Yes, that is the inferior experience I was talking about.

I wish HBO would just let us pay the $12/month to get their damn channel on our Xbox/Roku/whatever. But I assume the cable/satellite companies would put the hurt on them if they did that.

But seriously… Waiting a few extra months to watch a show isn’t exactly a crisis. We’re so freaking spoiled in this century.

I use HuluPlus for my TV watching needs. Sure, you have to pay and they still show ads, but it is only $8 a month, so no big deal.

The waiting doesn’t bother me much, except that it makes it hard to discuss the show with other people. I think a big part of the reason I stopped watching Fringe part way through this season was because I was a week behind broadcast, which prevented me from participating in the qt3 discussion, so I just felt out of sync. But for most things, the delay is shorter. Waiting a day for the Daily show isn’t a big deal to me.

In terms of organization, you can follow shows you are interested in, and they’ll add new shows to a big personal list of episodes. You can manually add or remove things from it you don’t want to watch, get email about additions if you want, and so forth. It works well.

Thanks for all the info guys. It’s really helpful. I’m going to call comcast and shave down my service to something less expensive and see how much I can use alternative methods for content.

That’s a fairly broad brush. I don’t really care about seeing stuff the moment it comes out so, for me, it’s still the baseline experience I always had.

I just got a Boxxee Box so I’m increasingly tempted to try cutting the cable… it just seems so drastic!

We cut the cable almost a year ago and it’s been just fine.

Hulu Plus is a must as is Netflix. There is plenty of great content for me and the rest of the family just from those 2 services.

We also cut the cable a year or so ago (kept broadband Internet access, dumped cable TV and phone – which we replaced with Ooma). We kept Netflix, a Windows Media Center DVR, Hulu (not plus), and PlayOn. While we miss the occasional show, it’s well worth the almost $2,000 per year that we’re saving.

I’ve found we spend about $20/mo. on either Amazon, iTunes, or the occasional DVD rental. The experience isn’t quite what it was when we had Triple Play, but the cash in hand is pretty wonderful.

My friend just told me that he can get 24 channels, with good reception, using a digital antenna (in Raleigh). Don’t count that out as a way to access content if you life in an area with broadcast signals.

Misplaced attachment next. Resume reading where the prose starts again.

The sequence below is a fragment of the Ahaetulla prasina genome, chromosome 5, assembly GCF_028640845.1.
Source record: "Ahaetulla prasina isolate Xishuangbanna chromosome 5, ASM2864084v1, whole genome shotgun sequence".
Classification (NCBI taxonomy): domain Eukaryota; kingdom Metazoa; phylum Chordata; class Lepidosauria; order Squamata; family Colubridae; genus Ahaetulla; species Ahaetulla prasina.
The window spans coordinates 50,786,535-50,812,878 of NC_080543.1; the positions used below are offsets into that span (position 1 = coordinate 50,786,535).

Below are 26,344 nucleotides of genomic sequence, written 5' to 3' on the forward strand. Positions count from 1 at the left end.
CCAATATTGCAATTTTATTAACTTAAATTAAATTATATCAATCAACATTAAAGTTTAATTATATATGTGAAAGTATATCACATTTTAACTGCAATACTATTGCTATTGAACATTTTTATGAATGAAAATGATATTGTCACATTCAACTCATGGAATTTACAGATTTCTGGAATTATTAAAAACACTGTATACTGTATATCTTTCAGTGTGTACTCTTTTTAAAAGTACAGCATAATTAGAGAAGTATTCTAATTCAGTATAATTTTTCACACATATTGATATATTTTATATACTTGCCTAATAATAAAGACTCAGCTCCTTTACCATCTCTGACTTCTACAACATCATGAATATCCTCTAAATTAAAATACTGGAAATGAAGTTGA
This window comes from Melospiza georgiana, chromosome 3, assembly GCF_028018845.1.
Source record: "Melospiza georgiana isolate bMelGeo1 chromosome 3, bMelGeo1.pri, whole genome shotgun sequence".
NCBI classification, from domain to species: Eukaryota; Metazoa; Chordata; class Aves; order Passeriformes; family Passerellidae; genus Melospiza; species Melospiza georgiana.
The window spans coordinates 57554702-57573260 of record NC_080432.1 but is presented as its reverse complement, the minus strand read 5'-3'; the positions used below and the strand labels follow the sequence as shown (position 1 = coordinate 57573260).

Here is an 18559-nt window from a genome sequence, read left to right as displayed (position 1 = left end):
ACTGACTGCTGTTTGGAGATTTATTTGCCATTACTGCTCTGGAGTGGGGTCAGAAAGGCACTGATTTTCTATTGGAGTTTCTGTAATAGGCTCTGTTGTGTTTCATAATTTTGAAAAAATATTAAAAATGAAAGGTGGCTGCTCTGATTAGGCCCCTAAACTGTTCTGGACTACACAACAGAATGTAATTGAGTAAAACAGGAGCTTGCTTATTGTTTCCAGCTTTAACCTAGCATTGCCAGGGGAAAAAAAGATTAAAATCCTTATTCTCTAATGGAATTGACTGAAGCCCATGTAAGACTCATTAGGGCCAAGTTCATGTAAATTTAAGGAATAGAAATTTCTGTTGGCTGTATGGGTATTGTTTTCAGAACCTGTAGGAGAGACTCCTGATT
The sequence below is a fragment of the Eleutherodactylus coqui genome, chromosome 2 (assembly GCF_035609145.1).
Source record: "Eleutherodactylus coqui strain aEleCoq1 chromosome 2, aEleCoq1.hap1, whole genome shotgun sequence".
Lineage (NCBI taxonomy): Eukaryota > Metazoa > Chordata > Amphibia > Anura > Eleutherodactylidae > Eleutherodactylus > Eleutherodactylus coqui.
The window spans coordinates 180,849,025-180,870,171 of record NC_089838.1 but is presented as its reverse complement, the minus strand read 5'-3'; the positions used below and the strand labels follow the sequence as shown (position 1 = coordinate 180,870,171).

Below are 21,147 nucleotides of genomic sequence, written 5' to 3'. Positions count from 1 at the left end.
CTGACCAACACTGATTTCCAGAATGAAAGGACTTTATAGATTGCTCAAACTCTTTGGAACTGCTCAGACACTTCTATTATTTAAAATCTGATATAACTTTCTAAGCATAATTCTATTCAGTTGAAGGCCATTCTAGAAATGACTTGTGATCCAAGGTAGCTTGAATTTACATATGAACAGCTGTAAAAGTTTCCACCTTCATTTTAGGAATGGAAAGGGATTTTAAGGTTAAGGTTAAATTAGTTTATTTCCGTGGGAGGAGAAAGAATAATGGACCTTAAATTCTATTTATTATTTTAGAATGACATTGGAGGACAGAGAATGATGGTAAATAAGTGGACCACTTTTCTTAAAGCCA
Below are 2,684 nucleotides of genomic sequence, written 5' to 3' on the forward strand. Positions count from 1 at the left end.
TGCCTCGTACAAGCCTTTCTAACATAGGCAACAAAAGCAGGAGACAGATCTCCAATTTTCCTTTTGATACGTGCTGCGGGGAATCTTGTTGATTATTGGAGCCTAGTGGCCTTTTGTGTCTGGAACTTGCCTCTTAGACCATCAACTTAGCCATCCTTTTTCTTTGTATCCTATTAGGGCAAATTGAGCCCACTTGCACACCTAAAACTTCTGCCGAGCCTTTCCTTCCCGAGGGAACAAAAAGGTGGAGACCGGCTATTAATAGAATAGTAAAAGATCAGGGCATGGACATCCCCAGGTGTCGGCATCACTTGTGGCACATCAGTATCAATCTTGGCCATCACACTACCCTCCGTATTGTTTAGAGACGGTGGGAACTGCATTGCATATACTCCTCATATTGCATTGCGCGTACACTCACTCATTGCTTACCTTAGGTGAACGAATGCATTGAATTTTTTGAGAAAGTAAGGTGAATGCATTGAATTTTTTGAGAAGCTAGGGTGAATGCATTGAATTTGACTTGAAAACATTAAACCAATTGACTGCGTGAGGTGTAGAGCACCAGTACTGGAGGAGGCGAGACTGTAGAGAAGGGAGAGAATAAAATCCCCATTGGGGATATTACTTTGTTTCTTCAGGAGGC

We cut the cable in December and I think we’ve watched more TV since then. Most of it is through Netflix and Hulu. We have a Mac Mini hooked up to the TV and also watch the Jon Stewart show, etc… through the browser on the Mini.

The only thing that makes me sad is that there’s no legit way to get HBO without cable and I would like to watch season 2 of Game of Thrones as it airs.

Yeah, HBO are real pricks about streaming. They can’t seem to come to terms with the new direction the world is moving.

I am cutting out the cable (TV) where I am living now since February. Just getting the internet and no phone, no TV.

I’m still on the fence with Hulu Plus but I could not do without Netflix.

I think I’m going to upgrade to at least a 1 DVD rental service with the Netflix streaming that I currently enjoy. I really enjoy being able to stream an entire season or series night after night and don’t feel I’m missing out by not being up to the moment watercooler-wise.

HBO is my bugaboo too. /sigh

What’s the advantage to Hulu Plus? Is it just normal Hulu without ads?

How’s Ooma working out for you? It looks tempting, but I’ve never heard any real feedback in the wild. When I was researching, for a while I was wondering why the hell everyone didn’t buy one and where the hell is the downside was.

Also deeper historical access to episodes and quicker access to current episodes.